You’ve just finished playing a couple of sets of tennis. You get home, and your elbow starts hurting when you turn the door knob? You’re not sure what happened, and it looks a little swollen.
Is it time to ice, or should you apply heat?
Both will help reduce the pain, but which is best for each type of injury? Knowing the best course of action will help you start to feel better.
When to use ice
It’s best practice to apply ice to an acute or new injury.
An acute injury, such as a sprain, involves tissue damage. There will probably also be visible swelling around the injury site.
These are usually short-term injuries. They include:
- Ankle sprains
- Knee sprains
- Acute pain after intense exercise
- Other injuries where inflammation occurs
A sprain usually includes damage to blood vessels. This will cause swelling. It is best to apply ice right after this occurs. Ice will cause the blood vessels to constrict as well as limit and reduce the swelling.
Applying ice will help these injuries to heal more quickly. Just don’t apply for more than 20 minutes at a time over the first 24 to 48 hours after the injury occurs.
Also, never apply ice directly to the skin. Wrap it in a towel or something similar that still allows the cold to get through. This will keep from damaging the outer skin layers while in direct contact with your body.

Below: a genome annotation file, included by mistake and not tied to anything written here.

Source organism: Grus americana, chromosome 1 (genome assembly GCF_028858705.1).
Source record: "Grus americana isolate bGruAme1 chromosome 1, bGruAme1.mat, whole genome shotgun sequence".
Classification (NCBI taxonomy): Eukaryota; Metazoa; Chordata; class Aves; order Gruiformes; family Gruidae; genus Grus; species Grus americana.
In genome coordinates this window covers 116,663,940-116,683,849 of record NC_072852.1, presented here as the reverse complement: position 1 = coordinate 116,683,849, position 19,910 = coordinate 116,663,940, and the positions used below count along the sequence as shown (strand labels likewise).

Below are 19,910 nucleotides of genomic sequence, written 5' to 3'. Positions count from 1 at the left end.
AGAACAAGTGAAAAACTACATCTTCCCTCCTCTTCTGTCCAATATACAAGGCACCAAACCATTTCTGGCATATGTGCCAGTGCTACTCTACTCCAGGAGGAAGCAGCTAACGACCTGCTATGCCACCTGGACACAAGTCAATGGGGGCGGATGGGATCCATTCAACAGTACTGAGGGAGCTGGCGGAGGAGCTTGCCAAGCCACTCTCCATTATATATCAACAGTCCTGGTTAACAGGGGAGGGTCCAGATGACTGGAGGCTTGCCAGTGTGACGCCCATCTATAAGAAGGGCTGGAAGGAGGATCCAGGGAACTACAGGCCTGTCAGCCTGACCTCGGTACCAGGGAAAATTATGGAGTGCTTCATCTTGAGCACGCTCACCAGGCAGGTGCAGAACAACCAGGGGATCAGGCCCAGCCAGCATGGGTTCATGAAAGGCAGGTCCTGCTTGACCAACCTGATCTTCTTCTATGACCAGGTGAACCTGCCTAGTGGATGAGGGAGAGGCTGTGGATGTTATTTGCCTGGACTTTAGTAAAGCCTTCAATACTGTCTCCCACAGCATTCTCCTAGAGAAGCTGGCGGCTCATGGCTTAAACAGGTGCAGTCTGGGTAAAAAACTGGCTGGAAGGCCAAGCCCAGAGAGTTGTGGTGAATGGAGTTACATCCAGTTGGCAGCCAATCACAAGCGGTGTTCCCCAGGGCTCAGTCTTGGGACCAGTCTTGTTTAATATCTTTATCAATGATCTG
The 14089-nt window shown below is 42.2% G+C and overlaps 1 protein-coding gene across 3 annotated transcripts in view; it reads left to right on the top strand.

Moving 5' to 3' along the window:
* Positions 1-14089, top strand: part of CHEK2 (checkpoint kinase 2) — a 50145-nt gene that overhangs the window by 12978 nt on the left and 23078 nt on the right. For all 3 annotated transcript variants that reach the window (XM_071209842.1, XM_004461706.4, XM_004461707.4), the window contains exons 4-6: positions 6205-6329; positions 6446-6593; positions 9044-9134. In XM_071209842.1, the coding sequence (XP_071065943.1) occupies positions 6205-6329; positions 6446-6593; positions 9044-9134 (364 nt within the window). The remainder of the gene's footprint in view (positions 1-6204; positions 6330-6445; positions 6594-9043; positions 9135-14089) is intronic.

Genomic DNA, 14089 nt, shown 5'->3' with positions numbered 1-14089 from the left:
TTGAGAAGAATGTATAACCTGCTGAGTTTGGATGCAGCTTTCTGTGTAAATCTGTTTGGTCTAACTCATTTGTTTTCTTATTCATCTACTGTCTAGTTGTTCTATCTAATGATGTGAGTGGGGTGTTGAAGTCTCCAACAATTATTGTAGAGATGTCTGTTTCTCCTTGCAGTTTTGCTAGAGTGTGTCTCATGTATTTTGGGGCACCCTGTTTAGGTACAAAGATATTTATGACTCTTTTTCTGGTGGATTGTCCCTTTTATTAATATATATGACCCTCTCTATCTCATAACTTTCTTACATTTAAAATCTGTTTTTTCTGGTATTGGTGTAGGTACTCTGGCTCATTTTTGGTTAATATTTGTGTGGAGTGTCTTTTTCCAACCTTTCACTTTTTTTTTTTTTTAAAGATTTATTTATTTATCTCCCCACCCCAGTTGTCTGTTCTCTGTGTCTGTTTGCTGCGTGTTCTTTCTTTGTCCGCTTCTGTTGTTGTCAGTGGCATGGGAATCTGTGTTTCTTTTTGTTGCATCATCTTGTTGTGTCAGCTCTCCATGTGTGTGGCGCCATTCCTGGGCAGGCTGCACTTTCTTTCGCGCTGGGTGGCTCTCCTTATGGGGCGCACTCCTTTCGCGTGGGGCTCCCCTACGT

If there is still significant pain or mobility issues, physical therapy could be an option.
When to use heat
If you are experiencing chronic pain, this could indicate that a previous injury has not fully healed. Heat can definitely help ease the discomfort in these situations:
- Muscle pain or soreness
- Stiff joints
- Old/recurring injuries
Unlike cold therapy, heat actually will actually expand the blood vessels and relax the muscles. This will immediately help the pain subside.
A heating pad or hot, damp towel can be used. A hot shower or bath can help as well.
Just like with ice, you shouldn’t apply heat for more than 20 minutes at a time. A physical therapist can definitely help with these types of injuries if they’re not feeling better after a few days.
The main thing with both remedies is to be consistent. If you only use heat or ice once or twice a day, you won’t reap most of the benefits. Each application builds on the previous ones to help in the healing process.
So that should help clear up some of the ice/heat debate. If you have any other questions about which would be better for your particular situation, please reach out to us. We are always here to help.